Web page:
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The marriage ceremony of

March 18, 2006

(The Sikh Marriage)



The Sikh ceremony begins as the bride, the groom, relatives, and friends bow before the Guru Granth and congregate in His midst.

Ardas (Prayer) and
Wedding Sermon

The couple and their parents stand up and an Ardas is offered seeking Godís blessings. The Granthi, the person in charge of the ceremony, addresses the couple and explains the duties of their new life. The groom is to vow fidelity to the wife, while the bride is to vow fidelity to her husband. The husband protects the life and honor of his wife, and in turn she remains content with the lot of her husband. The Guru is an eternal witness to their vows. The couple signifies their consent by bowing before the Guru Granth.

(Wedding Hymns)

The groomís scarf is placed in the hands of the bride. The Granthi then reads the lavanófour nuptial stanzas accompanied by musical instruments. At the end of reading each lavan, the groom followed by the bride

walks around the Guru Granth in a clockwise direction while ragis (singers) sing the hymn. The four nuptial stanzas explain in detail the development stages of love between husband and wife and an individual and God.

In the first stage, the Guru urges the couple to perform duties to the family and the community and to practice Simran (meditating upon Godís name). Simran washes away past sins and brings stability to mind.
In the second stage, egotism and all fears vanish and one can recognize Godís presence in everyone and everything.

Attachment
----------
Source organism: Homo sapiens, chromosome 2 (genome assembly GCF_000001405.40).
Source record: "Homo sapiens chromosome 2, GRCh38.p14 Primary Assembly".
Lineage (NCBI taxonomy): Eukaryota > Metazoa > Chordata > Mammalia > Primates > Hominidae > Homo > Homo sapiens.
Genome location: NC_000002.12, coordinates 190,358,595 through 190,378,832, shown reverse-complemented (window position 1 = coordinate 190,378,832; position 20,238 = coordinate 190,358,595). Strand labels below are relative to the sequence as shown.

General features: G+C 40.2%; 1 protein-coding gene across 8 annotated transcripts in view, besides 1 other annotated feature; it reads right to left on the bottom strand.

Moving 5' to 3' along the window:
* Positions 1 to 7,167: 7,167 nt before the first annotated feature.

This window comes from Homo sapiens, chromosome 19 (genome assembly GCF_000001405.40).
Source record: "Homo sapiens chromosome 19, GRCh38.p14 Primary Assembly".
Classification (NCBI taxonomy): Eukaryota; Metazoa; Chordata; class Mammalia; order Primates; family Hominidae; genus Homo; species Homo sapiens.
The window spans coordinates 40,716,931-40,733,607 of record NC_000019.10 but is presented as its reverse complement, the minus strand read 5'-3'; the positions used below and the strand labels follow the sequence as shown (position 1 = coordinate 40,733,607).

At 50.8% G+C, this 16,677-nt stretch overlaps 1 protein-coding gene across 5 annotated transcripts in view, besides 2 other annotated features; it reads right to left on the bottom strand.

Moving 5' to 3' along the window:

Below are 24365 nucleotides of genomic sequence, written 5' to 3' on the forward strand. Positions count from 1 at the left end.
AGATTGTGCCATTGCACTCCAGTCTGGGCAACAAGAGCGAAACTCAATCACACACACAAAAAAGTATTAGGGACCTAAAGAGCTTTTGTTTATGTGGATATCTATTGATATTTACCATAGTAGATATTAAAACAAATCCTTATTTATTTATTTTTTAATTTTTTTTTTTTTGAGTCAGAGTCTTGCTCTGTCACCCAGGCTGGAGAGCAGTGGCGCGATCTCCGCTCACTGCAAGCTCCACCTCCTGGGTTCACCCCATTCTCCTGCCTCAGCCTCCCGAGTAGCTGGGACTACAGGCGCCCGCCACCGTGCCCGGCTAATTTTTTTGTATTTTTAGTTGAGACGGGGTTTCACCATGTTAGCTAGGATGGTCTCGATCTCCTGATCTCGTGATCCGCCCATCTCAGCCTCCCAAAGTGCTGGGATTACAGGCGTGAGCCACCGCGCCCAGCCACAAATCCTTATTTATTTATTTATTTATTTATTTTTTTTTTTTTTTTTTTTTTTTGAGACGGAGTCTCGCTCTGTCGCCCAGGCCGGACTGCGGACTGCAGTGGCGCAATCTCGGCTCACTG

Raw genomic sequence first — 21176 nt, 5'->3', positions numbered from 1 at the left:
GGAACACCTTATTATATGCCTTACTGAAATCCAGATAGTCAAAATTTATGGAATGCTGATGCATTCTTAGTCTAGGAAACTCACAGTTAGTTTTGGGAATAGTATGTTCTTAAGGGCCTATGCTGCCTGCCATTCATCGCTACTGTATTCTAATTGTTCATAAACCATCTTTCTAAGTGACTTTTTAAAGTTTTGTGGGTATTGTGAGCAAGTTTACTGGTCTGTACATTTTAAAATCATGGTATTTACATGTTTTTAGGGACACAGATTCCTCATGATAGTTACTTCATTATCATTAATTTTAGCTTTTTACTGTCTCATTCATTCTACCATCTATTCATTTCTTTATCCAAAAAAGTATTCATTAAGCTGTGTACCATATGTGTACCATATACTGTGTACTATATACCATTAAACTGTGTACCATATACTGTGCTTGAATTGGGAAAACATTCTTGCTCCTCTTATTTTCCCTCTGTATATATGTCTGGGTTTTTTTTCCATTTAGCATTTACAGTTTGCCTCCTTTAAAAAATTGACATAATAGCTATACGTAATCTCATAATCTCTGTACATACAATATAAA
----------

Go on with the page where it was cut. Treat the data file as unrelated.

In the third stage, one begins to feel Bairaag, an intense longing for a complete union with the Beloved. The final stage is Harmony, reached by one whose mind, through Simran, has gained stability and for whom remembrance of the Lord has become the sweetest of all pleasures. The stage of Harmony is of complete oneness. The bride and the groom feel and think alike and both completely identify with each other; they become one soul in two bodies.



During the fourth round, the couple is showered with rose petals by the entire congregation as a sign of rejoicing. Following the XXX, the YYY Sahib (concluding hymns of the Sikh ceremony) is read and Ardas is offered again, with the entire congregation standing up this time.

Finally, Hukam (the divine command) is received from the Guru Granth by opening it at random, and karahprashad (the sweet sacrament) is served to the entire congregation. The bride and the groom are now husband and wife.



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